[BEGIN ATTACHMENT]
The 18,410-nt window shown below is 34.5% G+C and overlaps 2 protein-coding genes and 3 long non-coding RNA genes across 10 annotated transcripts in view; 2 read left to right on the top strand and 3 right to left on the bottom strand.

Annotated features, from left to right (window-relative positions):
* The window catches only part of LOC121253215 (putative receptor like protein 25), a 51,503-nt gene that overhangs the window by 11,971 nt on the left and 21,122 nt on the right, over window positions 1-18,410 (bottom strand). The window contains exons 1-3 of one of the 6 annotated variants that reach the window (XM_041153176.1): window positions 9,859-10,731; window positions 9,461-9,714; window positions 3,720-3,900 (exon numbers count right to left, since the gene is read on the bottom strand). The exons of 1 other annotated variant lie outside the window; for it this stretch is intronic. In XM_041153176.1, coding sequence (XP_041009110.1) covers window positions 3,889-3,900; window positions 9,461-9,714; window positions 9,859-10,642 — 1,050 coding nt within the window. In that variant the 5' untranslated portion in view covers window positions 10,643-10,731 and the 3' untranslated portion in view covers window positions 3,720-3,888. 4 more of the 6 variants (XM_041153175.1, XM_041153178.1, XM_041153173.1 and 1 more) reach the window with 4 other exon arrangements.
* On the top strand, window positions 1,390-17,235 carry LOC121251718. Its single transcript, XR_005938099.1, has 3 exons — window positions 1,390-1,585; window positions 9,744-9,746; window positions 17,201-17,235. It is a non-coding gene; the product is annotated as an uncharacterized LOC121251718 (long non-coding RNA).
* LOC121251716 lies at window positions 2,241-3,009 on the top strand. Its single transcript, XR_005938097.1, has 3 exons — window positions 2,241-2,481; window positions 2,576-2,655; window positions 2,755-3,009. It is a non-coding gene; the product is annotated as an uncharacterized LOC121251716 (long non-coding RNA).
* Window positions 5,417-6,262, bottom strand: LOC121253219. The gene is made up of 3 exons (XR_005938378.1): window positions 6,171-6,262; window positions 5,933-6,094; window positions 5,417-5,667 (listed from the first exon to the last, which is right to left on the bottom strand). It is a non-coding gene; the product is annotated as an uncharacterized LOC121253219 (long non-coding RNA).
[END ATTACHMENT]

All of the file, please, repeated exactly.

The 18,410-nt window shown below is 34.5% G+C and overlaps 2 protein-coding genes and 3 long non-coding RNA genes across 10 annotated transcripts in view; 2 read left to right on the top strand and 3 right to left on the bottom strand.

Annotated features, from left to right (window-relative positions):
* The window catches only part of LOC121253215 (putative receptor like protein 25), a 51,503-nt gene that overhangs the window by 11,971 nt on the left and 21,122 nt on the right, over window positions 1-18,410 (bottom strand). The window contains exons 1-3 of one of the 6 annotated variants that reach the window (XM_041153176.1): window positions 9,859-10,731; window positions 9,461-9,714; window positions 3,720-3,900 (exon numbers count right to left, since the gene is read on the bottom strand). The exons of 1 other annotated variant lie outside the window; for it this stretch is intronic. In XM_041153176.1, coding sequence (XP_041009110.1) covers window positions 3,889-3,900; window positions 9,461-9,714; window positions 9,859-10,642 — 1,050 coding nt within the window. In that variant the 5' untranslated portion in view covers window positions 10,643-10,731 and the 3' untranslated portion in view covers window positions 3,720-3,888. 4 more of the 6 variants (XM_041153175.1, XM_041153178.1, XM_041153173.1 and 1 more) reach the window with 4 other exon arrangements.
* On the top strand, window positions 1,390-17,235 carry LOC121251718. Its single transcript, XR_005938099.1, has 3 exons — window positions 1,390-1,585; window positions 9,744-9,746; window positions 17,201-17,235. It is a non-coding gene; the product is annotated as an uncharacterized LOC121251718 (long non-coding RNA).
* LOC121251716 lies at window positions 2,241-3,009 on the top strand. Its single transcript, XR_005938097.1, has 3 exons — window positions 2,241-2,481; window positions 2,576-2,655; window positions 2,755-3,009. It is a non-coding gene; the product is annotated as an uncharacterized LOC121251716 (long non-coding RNA).
* Window positions 5,417-6,262, bottom strand: LOC121253219. The gene is made up of 3 exons (XR_005938378.1): window positions 6,171-6,262; window positions 5,933-6,094; window positions 5,417-5,667 (listed from the first exon to the last, which is right to left on the bottom strand). It is a non-coding gene; the product is annotated as an uncharacterized LOC121253219 (long non-coding RNA).